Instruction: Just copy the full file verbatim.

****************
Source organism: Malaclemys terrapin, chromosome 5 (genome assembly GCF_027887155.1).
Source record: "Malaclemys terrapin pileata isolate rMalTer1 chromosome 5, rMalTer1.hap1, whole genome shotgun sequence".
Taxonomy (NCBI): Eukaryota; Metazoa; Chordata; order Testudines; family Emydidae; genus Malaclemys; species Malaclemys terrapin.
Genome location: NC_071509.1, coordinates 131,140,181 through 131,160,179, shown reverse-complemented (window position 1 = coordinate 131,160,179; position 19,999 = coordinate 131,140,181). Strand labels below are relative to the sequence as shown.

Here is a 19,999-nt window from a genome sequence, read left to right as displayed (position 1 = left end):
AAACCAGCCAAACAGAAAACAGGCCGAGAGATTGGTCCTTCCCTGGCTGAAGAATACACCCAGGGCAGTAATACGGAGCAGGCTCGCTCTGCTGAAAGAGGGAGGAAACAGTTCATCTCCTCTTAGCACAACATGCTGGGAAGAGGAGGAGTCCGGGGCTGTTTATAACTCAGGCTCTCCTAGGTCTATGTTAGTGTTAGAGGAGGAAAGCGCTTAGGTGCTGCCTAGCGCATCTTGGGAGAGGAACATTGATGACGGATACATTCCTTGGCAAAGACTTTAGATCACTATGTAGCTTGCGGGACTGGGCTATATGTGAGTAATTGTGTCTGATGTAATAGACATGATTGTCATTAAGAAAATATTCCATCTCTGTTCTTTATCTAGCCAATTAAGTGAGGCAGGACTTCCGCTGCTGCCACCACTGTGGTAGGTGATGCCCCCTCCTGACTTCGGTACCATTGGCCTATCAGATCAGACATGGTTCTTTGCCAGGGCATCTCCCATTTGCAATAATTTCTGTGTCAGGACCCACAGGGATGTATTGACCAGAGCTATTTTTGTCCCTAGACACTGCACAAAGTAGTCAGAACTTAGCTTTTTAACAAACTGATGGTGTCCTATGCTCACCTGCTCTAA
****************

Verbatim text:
Source organism: Malaclemys terrapin, chromosome 5 (genome assembly GCF_027887155.1).
Source record: "Malaclemys terrapin pileata isolate rMalTer1 chromosome 5, rMalTer1.hap1, whole genome shotgun sequence".
Taxonomy (NCBI): Eukaryota; Metazoa; Chordata; order Testudines; family Emydidae; genus Malaclemys; species Malaclemys terrapin.
Genome location: NC_071509.1, coordinates 131,140,181 through 131,160,179, shown reverse-complemented (window position 1 = coordinate 131,160,179; position 19,999 = coordinate 131,140,181). Strand labels below are relative to the sequence as shown.

Here is a 19,999-nt window from a genome sequence, read left to right as displayed (position 1 = left end):
AAACCAGCCAAACAGAAAACAGGCCGAGAGATTGGTCCTTCCCTGGCTGAAGAATACACCCAGGGCAGTAATACGGAGCAGGCTCGCTCTGCTGAAAGAGGGAGGAAACAGTTCATCTCCTCTTAGCACAACATGCTGGGAAGAGGAGGAGTCCGGGGCTGTTTATAACTCAGGCTCTCCTAGGTCTATGTTAGTGTTAGAGGAGGAAAGCGCTTAGGTGCTGCCTAGCGCATCTTGGGAGAGGAACATTGATGACGGATACATTCCTTGGCAAAGACTTTAGATCACTATGTAGCTTGCGGGACTGGGCTATATGTGAGTAATTGTGTCTGATGTAATAGACATGATTGTCATTAAGAAAATATTCCATCTCTGTTCTTTATCTAGCCAATTAAGTGAGGCAGGACTTCCGCTGCTGCCACCACTGTGGTAGGTGATGCCCCCTCCTGACTTCGGTACCATTGGCCTATCAGATCAGACATGGTTCTTTGCCAGGGCATCTCCCATTTGCAATAATTTCTGTGTCAGGACCCACAGGGATGTATTGACCAGAGCTATTTTTGTCCCTAGACACTGCACAAAGTAGTCAGAACTTAGCTTTTTAACAAACTGATGGTGTCCTATGCTCACCTGCTCTAA